We also launched Arrow Connect, which is a Wi-Fi option with a unique landing page that allows customers easy, one-touch access to a variety of different media, including social media, news, stocks, shopping, entertainment news, stocks, games, sporting news and more. We would like to eventually grow Arrow Connect so that passengers can pull out their smartphones, tablets, or computers and connect to a media server where they would have instant entertainment individualized to them, including movies, music and live TV. We see that as the future of Arrow Connect. What we are offering now has been very well received, but I’m really excited about what the future holds.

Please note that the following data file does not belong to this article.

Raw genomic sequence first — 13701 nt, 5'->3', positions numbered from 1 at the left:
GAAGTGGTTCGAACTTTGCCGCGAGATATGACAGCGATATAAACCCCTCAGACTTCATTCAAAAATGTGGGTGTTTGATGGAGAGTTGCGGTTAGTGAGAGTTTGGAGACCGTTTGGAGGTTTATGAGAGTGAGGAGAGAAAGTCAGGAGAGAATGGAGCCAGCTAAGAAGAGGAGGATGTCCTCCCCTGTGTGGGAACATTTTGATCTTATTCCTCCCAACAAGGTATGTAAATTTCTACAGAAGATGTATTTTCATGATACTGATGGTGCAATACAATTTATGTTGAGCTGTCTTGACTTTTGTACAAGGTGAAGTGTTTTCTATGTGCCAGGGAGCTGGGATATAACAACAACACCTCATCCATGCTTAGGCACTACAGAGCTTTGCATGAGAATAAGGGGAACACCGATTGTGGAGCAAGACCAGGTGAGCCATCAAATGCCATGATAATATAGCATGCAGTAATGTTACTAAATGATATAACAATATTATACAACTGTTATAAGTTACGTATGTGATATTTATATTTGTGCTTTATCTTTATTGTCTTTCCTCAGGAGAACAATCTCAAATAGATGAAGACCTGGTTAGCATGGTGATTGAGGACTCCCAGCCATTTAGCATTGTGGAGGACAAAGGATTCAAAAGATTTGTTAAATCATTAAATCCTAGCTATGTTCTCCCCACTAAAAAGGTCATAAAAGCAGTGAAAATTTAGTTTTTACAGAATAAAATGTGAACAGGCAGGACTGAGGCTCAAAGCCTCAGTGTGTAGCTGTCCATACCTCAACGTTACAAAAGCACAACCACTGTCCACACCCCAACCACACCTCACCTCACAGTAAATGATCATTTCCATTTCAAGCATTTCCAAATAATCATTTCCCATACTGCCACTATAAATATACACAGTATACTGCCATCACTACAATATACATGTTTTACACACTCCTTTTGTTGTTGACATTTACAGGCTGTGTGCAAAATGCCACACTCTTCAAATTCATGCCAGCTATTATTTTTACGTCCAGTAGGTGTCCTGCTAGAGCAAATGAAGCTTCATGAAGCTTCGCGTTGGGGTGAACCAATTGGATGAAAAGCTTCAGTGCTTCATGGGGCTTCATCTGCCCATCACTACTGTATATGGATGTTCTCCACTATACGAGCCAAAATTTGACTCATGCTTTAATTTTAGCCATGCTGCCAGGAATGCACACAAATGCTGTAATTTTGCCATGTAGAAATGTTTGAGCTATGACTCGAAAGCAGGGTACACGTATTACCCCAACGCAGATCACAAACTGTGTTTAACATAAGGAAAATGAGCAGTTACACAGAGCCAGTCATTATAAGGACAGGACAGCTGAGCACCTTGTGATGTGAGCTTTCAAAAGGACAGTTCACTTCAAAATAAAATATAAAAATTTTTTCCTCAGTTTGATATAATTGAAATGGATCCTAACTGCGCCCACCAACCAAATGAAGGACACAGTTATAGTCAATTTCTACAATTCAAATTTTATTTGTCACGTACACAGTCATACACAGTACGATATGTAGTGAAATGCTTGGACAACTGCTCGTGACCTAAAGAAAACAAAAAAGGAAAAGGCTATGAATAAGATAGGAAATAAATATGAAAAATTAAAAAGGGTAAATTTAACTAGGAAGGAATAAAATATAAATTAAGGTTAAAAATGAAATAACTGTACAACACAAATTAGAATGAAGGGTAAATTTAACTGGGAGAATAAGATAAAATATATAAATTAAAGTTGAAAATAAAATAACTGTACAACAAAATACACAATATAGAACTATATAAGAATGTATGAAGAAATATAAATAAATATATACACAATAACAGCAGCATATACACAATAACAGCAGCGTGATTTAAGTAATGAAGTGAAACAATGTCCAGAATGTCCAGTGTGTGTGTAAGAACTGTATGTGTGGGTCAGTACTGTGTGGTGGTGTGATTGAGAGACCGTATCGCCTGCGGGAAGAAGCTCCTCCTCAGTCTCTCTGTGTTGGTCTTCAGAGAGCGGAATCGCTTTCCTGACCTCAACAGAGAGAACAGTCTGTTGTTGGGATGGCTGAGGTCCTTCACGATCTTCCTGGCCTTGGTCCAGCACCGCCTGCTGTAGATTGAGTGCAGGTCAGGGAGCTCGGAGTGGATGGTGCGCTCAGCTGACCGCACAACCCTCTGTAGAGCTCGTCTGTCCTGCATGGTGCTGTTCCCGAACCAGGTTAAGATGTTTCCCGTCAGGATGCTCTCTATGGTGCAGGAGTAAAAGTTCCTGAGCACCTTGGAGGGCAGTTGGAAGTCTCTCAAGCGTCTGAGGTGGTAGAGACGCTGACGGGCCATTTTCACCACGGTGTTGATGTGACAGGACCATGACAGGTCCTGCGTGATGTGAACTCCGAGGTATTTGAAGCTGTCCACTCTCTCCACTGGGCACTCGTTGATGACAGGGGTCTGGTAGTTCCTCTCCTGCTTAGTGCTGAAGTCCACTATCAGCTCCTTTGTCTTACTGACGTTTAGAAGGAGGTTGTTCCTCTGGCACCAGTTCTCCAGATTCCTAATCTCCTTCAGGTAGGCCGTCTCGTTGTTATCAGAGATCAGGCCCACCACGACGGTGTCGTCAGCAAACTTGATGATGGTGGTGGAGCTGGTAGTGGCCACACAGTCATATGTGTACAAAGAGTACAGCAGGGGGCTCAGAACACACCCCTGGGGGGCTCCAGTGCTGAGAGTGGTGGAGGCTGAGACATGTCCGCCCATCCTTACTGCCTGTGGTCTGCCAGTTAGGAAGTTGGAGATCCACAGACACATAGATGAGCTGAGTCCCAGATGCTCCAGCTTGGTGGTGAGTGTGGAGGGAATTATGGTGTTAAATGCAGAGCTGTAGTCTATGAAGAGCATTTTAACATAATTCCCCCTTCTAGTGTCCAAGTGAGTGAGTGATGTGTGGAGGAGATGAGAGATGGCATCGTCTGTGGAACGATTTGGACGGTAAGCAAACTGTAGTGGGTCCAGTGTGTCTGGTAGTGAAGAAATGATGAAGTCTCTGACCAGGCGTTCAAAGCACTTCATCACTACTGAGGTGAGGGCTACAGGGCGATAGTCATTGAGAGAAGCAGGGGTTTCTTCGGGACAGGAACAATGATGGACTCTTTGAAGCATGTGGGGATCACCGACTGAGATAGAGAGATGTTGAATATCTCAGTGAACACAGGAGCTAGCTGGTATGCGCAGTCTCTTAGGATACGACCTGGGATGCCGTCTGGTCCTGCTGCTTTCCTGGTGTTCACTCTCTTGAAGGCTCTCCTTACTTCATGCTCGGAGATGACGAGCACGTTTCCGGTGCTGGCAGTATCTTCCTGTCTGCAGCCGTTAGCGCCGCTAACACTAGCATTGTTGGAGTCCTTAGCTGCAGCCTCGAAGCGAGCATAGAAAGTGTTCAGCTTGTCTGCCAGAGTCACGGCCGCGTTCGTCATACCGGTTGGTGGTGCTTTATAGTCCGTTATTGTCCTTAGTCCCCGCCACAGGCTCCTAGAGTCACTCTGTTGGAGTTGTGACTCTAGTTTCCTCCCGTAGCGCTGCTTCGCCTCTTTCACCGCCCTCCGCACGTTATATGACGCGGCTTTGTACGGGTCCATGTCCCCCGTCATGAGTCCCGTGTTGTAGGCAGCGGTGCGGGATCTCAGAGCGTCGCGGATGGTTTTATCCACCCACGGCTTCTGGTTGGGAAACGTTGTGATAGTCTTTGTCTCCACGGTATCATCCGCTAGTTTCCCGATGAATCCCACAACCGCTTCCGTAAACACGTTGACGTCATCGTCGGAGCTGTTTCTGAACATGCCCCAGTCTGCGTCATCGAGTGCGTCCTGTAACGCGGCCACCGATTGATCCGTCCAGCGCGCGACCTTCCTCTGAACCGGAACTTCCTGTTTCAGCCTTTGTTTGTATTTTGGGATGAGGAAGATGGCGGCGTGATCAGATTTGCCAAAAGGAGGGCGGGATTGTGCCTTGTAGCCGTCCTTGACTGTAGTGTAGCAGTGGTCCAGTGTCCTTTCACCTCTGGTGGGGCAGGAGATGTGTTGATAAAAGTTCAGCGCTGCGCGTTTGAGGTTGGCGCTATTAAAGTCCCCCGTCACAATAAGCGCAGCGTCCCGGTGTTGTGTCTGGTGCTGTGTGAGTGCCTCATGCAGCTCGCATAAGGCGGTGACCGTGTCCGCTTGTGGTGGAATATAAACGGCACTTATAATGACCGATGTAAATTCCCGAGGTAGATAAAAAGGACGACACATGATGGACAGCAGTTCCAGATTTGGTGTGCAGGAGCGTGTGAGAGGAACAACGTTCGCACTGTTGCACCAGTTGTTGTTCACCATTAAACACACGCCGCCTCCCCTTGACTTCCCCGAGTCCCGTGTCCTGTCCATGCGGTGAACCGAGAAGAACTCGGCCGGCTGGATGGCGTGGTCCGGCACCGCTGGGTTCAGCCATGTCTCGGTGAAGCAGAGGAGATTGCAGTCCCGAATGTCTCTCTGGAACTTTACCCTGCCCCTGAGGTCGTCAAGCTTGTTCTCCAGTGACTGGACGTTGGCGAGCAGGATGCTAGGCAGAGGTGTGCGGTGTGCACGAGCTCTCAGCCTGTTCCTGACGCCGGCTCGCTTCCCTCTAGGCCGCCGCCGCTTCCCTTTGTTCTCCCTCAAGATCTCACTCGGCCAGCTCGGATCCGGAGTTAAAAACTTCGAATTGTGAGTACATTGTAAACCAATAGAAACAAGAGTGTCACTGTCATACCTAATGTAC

Millennials and Baby Boomers are proving to be vital markets for the industry, are you having success reaching these two groups?

We’ve seen a lot of success. We have our charter side, which is groups, athletics, business, corporate work and those types of things, where we have noticed a lot of the younger generation coming in, so what we’re doing on the marketing side seems to really be attracting them.

Arrow Stage Lines
Arrow Stage Lines

We also run a schedule business, Black Hill Stage Lines, which we’re currently rebranding to make it more relevant for our current customer base. We are really seeing a lot of millennials choosing to travel by bus, so we want to take that product, rebrand and make it into something that they will be excited about using. We’re hoping to get that done by the end of this year.

What is your operation’s biggest issue?